I took the new battery down to Sprite yesterday. It was blowing F4 and threatening to rain, so no sailing.
The first problem was getting the new, larger battery in the locker below the bunk where the old one(s) were.
The old batteries were wedged into place with baulks of timber so I took those out to make room, then threaded the new bigger battery into the locker. It's a lot harder getting a huge single battery in place rather than a couple of smaller batteries.
Then the battery stuck. It was too tall to fit. and wedged itself under the locker sides. Oh dear!
So, with a lot of fiddling about I took more baulks of timber out of the locker and lowered the battery.
I think the easiest thing to do is make up a new battery shelf under the locker and hold the battery in place with a strap, so that's what I'm going to do. I've got an ideally sized bit of external/marine ply that can do for the shelf, Just need the straps. Pound shop here we come.....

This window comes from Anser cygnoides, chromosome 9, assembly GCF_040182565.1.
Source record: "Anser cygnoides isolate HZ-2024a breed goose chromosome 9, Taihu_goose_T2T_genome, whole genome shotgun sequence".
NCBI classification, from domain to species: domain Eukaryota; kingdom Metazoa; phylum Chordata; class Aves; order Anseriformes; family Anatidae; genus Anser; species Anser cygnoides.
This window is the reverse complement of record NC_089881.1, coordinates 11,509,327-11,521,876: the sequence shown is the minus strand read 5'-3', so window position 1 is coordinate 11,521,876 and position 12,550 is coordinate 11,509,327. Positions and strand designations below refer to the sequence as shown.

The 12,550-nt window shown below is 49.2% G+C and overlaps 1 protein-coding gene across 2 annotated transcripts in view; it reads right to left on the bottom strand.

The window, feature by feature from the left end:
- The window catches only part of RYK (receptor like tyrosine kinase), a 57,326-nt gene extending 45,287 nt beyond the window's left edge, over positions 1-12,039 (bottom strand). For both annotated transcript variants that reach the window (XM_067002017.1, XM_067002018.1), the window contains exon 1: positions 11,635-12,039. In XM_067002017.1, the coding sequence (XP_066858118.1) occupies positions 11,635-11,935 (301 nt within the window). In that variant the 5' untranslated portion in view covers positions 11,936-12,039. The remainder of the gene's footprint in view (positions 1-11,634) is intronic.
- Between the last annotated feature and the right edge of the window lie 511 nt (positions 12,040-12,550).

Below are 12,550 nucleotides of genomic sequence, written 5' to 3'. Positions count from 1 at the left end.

I've also removed the eBay Chinese solar panel controller. Far from being useful, I think it's been the cause of the demise of the old batteries. I'm pretty sure it's reduced the amount of charge going into the batteries and then taken current out of them at night when the solar panel isn't charging. So the batteries have been running on empty and sulphated.
So, it's back to the old setup of the solar panel being directly connected to the battery, which should be fine. That way there's nothing draining the battery at night. The Solar Panel originally had a diode across the terminal, but a while back I changed it to a blocking diode, which means the solar panel doesn't drain the battery at night:
Here's the original configuration, to prevent the panel being damaged from reverse polarity, but still allowing the panel to drain the battery at night:
Here's the new configuration in blocking mode. It stops reverse poliarity AND stops overnight power drain. The downside is a small voltage drop across the diode which means slightly less charging current, but it's still worth doing I reckon. Time will tell.
There's a rule of thumb when using solar panels that you don't need a controller if the panel's wattage is 10% of the battery's capacity. i.e. 10W and 100Ah. Which the new setup will be.
With the controller ditched, the solar panel connected directly and the blocking diode, the battery should keep fully charged. All I need worry about is overcharging, but that shouldn't be such an issue with such a big battery. I just need to check on the electrolyte levels regularly.
Here's hoping anyway. I'll let you all know.